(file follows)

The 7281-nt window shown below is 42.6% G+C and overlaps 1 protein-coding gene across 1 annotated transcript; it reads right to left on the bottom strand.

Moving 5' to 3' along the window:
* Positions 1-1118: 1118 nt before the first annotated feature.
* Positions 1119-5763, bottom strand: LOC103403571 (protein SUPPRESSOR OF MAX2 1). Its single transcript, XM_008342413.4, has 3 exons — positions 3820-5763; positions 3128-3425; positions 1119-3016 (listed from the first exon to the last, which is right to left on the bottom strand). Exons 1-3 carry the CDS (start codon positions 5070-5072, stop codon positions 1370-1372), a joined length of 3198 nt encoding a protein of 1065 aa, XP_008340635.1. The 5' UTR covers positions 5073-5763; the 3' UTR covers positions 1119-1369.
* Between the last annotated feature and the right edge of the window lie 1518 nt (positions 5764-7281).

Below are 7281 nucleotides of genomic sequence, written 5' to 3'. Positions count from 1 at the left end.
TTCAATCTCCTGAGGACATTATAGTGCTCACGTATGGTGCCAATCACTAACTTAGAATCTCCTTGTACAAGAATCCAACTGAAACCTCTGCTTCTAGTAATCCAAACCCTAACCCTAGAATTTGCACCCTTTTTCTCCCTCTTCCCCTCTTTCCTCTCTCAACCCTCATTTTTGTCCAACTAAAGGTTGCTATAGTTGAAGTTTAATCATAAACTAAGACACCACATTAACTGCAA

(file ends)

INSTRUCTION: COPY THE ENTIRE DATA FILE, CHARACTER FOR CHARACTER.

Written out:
The 7281-nt window shown below is 42.6% G+C and overlaps 1 protein-coding gene across 1 annotated transcript; it reads right to left on the bottom strand.

Moving 5' to 3' along the window:
* Positions 1-1118: 1118 nt before the first annotated feature.
* Positions 1119-5763, bottom strand: LOC103403571 (protein SUPPRESSOR OF MAX2 1). Its single transcript, XM_008342413.4, has 3 exons — positions 3820-5763; positions 3128-3425; positions 1119-3016 (listed from the first exon to the last, which is right to left on the bottom strand). Exons 1-3 carry the CDS (start codon positions 5070-5072, stop codon positions 1370-1372), a joined length of 3198 nt encoding a protein of 1065 aa, XP_008340635.1. The 5' UTR covers positions 5073-5763; the 3' UTR covers positions 1119-1369.
* Between the last annotated feature and the right edge of the window lie 1518 nt (positions 5764-7281).

Below are 7281 nucleotides of genomic sequence, written 5' to 3'. Positions count from 1 at the left end.
TTCAATCTCCTGAGGACATTATAGTGCTCACGTATGGTGCCAATCACTAACTTAGAATCTCCTTGTACAAGAATCCAACTGAAACCTCTGCTTCTAGTAATCCAAACCCTAACCCTAGAATTTGCACCCTTTTTCTCCCTCTTCCCCTCTTTCCTCTCTCAACCCTCATTTTTGTCCAACTAAAGGTTGCTATAGTTGAAGTTTAATCATAAACTAAGACACCACATTAACTGCAA